Or is it?
What follows, as the tent opens to reveal a staggering Whitehead—his lips curdled with demonic grin, eyes rolled white, hands gnarled with rigor mortis—is quite possibly one of the most startling and hypnotic images I’ve ever seen. In fact, the scene blistered so indelibly upon my psyche that I never quite recovered. After that, the film’s pace goes jittery, not at all fluid or as well-constructed as the scenes before it. Unfortunately, the high-level weirdness of Whitehead’s possession goes unfulfilled as the film desperately scrambles about in its remaining time to find something—anything!—to top it. Flashes of brilliance still crop up, but intermittently so.
Overall, the film is amateurishly made. Not in its technique or execution, but rather in its unbridled energy to prove that it’s a film of grave importance, made by real filmmakers and real actors with a real sense of voice. The film doesn’t lack in voice, that’s for sure. If anything it has too much of a voice—too loud, too belligerent, as if to say, “I AM WHEATLEY! I HAVE ARRIVED! COME HONOR ME AND MY DIRECTOR’S EYE!” It’s an enthusiastically made film—that’s for sure—and in lesser hands it could have been more obvious and more impressed with its cross-genre hook; but instead, the film tantalizes us with just enough braggadocio that we’re enamored by the imperfectly added flourishes of slow-motion and 2001-inspired psychedelia. Both the cast and crew clearly had a good time moseying about some field in England shooting their low budget indie, like kids in a sandbox. It shows. Everyone here is committed, from top to bottom, and that may be due in part to the seclusion of their production. I bet more than anything that all filmmakers dream of running off to some untouched part of land and filming on end with no external forces trampling down upon them. It adds a layer of creativity, of reality, and, of course, inspiration. Untouched by the outside realm, the performances—more than anything else—is what saves this film from its own over-the-topness. Despite the use of archaic dialect and period clothing—both of which are inherently silly things to deal with—the actors play the film’s absurdity perfectly straight.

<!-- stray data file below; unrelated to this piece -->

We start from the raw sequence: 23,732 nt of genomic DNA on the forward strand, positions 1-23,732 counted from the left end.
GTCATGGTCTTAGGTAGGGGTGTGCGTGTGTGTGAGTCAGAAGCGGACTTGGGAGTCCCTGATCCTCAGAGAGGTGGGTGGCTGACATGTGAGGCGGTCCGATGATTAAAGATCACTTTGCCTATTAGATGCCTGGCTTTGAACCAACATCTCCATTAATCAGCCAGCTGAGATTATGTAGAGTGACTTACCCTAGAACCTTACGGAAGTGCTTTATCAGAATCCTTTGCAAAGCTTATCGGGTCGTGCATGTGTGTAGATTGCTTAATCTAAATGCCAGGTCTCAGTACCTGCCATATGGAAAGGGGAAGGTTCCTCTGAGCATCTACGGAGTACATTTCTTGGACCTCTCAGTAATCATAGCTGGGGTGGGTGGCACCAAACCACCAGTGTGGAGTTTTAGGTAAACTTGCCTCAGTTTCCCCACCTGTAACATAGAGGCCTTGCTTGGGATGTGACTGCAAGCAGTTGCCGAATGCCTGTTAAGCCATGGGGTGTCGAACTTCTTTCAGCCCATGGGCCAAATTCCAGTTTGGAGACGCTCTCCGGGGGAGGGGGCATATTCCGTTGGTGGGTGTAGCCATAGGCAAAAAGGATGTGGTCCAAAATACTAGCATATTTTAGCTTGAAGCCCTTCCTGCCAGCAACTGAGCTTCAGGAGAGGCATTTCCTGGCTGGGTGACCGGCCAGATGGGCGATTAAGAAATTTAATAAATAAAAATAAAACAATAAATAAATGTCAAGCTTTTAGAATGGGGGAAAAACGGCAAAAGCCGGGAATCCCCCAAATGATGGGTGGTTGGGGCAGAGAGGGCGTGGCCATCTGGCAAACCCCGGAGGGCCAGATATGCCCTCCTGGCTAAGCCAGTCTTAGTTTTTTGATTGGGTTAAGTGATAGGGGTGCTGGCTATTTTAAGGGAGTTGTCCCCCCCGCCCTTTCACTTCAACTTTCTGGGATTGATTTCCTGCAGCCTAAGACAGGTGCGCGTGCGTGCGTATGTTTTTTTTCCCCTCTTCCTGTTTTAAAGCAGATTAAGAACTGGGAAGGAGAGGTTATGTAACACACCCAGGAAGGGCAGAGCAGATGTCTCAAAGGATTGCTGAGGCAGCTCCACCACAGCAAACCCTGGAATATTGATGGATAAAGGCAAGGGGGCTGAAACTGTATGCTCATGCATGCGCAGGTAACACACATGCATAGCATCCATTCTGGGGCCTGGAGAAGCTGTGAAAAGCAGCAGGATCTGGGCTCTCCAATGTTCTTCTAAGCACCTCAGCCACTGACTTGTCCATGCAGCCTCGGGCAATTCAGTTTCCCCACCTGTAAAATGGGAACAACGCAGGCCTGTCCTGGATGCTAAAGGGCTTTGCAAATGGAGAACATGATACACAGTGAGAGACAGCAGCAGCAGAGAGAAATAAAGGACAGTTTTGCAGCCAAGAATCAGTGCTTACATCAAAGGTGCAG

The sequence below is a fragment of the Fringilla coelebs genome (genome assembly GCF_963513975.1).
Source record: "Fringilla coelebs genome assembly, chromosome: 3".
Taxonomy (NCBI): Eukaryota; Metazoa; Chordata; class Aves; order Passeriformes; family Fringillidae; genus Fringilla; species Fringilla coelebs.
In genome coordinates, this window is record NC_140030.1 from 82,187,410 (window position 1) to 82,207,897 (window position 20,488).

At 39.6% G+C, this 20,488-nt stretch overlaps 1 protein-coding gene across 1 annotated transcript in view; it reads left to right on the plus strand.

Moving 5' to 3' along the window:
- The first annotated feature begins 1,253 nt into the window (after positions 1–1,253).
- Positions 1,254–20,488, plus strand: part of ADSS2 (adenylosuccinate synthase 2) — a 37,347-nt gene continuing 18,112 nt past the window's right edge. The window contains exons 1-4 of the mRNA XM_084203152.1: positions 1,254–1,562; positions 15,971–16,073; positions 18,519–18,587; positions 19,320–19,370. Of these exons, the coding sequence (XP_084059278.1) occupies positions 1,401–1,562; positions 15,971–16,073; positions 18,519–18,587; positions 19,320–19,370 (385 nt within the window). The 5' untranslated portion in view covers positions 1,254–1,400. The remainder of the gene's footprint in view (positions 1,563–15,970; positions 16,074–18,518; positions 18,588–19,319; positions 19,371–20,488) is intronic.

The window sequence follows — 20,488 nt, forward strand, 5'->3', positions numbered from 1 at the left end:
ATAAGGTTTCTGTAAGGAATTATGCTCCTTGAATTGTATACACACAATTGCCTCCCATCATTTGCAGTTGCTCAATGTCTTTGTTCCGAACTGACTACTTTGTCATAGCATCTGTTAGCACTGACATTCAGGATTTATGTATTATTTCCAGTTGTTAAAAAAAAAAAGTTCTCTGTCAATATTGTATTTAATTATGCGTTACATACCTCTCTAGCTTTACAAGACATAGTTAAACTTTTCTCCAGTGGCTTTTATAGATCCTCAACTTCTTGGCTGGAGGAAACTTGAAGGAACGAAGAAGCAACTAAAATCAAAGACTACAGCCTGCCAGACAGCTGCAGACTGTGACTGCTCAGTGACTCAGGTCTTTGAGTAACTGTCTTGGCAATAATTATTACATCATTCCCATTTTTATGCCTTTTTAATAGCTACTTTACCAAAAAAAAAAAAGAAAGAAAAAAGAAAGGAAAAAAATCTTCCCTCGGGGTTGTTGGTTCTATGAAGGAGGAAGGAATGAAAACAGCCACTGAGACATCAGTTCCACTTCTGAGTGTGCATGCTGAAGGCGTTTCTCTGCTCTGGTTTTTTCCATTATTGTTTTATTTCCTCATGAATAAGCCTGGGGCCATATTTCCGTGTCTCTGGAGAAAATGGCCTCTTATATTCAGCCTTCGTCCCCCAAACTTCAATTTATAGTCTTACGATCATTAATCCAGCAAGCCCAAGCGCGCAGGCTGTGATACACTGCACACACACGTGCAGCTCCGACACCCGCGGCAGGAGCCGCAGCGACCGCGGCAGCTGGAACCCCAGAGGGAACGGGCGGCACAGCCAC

Even though most of the film’s foibles work inversely for it by adding a level of quaintness to the proceedings, its ending can be considered a genuine oversight. The film should have ended five minutes sooner, once the grave’s buried and pat, as Whitehead walks over rolls of field, a grim silhouette cut out of the glow of undulating grass, forever transformed by the evil that’s shaped him. Instead of punctuating the film with a fine, but justifiably ambiguous point, Wheatley brings Whitehead back to the war where he sheds himself of all his weapons, of his momentary flirtation with violence, and trounces back across the hedge and into the smoke-hewn melee of battle—again the pacifist. Waiting across the divide for Whitehead is—of course—something more finite, the ultimate ending: another metaphorical tableau in which his former compatriots anticipate his arrival in what can only be interpreted as the afterlife.
It’s a terrible point to make, but Wheatley seems to suggest there is no war worse than the one that carries on inside our heads. And that’s exactly where Wheatley loses me. Internal struggles are difficult—to say the least—but I doubt it’s ever as horrifying as what Wheatley chose to blind us from when he cordoned off our sights with all that hedge. Understandably, the budget was low so the hedge went up to curtail any kind of talk of financing for extras and special effects, but still, even if he had the money and resources, would Wheatley even understand enough about war to show us the horror that loomed beyond his hedge?
I have my doubts.
Wheatley’s still got some growing to do. He has too much of the cult filmmaker in him. For Wheatly, the line between crucial and cool is all too murky. Wheatley’s too involved in hooks and gimmickry to discern what’s necessary and what’s not. He’s the type of director who likes to show just how much sweat and blood he’s sacrificed over the craft of his film. It’s fine and dandy if you’re the type of filmmaker who prefers to languish about as a director’s director, more involved with technique and proficiency than coherence, but I don’t think that’s what Wheatley wants.